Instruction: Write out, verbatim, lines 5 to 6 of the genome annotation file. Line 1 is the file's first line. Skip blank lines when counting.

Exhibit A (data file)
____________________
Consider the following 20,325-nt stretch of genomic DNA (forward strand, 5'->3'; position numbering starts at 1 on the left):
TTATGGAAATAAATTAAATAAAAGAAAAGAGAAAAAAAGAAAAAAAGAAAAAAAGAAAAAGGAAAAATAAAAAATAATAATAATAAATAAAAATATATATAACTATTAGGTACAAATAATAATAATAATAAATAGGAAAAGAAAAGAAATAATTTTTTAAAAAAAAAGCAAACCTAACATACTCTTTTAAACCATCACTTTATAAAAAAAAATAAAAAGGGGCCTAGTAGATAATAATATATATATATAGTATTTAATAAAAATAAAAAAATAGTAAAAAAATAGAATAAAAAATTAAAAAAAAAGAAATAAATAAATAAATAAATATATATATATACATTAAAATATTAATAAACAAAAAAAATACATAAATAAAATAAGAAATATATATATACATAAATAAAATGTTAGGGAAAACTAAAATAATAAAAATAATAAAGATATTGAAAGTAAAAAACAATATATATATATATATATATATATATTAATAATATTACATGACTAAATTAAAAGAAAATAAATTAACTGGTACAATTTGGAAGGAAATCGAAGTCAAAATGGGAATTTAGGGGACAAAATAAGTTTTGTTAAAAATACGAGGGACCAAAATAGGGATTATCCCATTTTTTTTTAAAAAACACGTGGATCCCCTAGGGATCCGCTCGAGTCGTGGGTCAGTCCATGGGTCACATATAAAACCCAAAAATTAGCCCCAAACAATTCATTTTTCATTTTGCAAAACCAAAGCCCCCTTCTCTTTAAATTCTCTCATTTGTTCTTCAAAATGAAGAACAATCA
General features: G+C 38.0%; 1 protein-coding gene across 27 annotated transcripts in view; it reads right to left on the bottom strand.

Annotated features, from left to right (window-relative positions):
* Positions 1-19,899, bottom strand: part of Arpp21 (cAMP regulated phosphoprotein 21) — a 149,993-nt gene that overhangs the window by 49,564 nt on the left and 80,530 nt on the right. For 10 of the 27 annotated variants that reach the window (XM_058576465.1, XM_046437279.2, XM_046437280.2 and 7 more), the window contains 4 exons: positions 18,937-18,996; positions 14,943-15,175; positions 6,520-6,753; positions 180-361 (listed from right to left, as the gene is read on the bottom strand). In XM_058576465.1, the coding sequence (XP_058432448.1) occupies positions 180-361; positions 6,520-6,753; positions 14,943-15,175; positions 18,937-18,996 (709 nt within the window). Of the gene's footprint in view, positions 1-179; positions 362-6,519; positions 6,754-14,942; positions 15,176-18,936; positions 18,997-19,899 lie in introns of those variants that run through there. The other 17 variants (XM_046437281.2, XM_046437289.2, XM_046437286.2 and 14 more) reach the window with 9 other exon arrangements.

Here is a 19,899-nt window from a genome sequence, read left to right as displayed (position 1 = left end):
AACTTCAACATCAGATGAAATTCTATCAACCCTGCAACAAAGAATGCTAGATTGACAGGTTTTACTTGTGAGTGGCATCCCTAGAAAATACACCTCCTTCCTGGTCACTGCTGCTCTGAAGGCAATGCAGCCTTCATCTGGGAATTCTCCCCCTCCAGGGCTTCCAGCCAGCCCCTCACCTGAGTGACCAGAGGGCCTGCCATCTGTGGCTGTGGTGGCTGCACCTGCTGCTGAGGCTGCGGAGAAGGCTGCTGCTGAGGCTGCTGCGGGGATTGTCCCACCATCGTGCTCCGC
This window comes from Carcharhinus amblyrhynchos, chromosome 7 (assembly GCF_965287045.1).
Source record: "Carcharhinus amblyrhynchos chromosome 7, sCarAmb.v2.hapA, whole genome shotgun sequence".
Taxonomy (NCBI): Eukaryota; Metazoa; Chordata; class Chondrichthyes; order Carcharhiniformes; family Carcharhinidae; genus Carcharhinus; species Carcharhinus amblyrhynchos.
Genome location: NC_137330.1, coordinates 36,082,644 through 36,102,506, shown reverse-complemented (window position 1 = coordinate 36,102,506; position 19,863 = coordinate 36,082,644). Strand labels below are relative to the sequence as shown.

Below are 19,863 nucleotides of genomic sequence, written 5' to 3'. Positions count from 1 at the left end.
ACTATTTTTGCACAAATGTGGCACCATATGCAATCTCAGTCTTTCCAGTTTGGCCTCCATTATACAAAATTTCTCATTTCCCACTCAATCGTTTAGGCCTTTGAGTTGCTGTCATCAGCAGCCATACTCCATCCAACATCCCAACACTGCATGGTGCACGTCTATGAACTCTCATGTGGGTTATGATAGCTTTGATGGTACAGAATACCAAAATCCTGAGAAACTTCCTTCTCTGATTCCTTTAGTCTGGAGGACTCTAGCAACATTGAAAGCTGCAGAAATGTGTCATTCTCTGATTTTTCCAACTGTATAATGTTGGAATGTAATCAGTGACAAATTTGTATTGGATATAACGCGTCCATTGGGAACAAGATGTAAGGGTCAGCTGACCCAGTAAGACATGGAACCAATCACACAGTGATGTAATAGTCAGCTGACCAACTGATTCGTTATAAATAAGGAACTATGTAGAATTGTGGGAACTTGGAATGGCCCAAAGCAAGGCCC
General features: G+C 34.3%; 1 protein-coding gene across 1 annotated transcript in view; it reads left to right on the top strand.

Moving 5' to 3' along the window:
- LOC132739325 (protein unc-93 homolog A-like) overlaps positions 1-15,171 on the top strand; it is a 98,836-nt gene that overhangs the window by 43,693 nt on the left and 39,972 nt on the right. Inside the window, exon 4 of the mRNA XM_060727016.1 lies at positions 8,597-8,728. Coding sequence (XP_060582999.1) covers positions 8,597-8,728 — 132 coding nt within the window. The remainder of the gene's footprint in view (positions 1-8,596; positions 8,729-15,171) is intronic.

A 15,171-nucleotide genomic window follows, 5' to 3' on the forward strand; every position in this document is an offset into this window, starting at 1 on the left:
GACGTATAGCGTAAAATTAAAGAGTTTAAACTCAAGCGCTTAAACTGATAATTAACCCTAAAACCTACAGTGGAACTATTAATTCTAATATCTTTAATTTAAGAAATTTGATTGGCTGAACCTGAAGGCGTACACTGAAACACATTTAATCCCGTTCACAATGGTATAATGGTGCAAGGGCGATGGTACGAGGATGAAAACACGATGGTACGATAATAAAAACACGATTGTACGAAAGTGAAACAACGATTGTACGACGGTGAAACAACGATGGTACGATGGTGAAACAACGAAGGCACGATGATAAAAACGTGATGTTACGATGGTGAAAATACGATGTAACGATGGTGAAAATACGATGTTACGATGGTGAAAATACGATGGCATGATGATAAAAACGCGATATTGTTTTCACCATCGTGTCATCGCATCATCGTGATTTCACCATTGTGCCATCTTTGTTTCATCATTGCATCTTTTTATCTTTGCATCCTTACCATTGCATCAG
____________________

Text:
* Positions 1-19,899, bottom strand: part of Arpp21 (cAMP regulated phosphoprotein 21) — a 149,993-nt gene that overhangs the window by 49,564 nt on the left and 80,530 nt on the right. For 10 of the 27 annotated variants that reach the window (XM_058576465.1, XM_046437279.2, XM_046437280.2 and 7 more), the window contains 4 exons: positions 18,937-18,996; positions 14,943-15,175; positions 6,520-6,753; positions 180-361 (listed from right to left, as the gene is read on the bottom strand). In XM_058576465.1, the coding sequence (XP_058432448.1) occupies positions 180-361; positions 6,520-6,753; positions 14,943-15,175; positions 18,937-18,996 (709 nt within the window). Of the gene's footprint in view, positions 1-179; positions 362-6,519; positions 6,754-14,942; positions 15,176-18,936; positions 18,997-19,899 lie in introns of those variants that run through there. The other 17 variants (XM_046437281.2, XM_046437289.2, XM_046437286.2 and 14 more) reach the window with 9 other exon arrangements.

Here is a 19,899-nt window from a genome sequence, read left to right as displayed (position 1 = left end):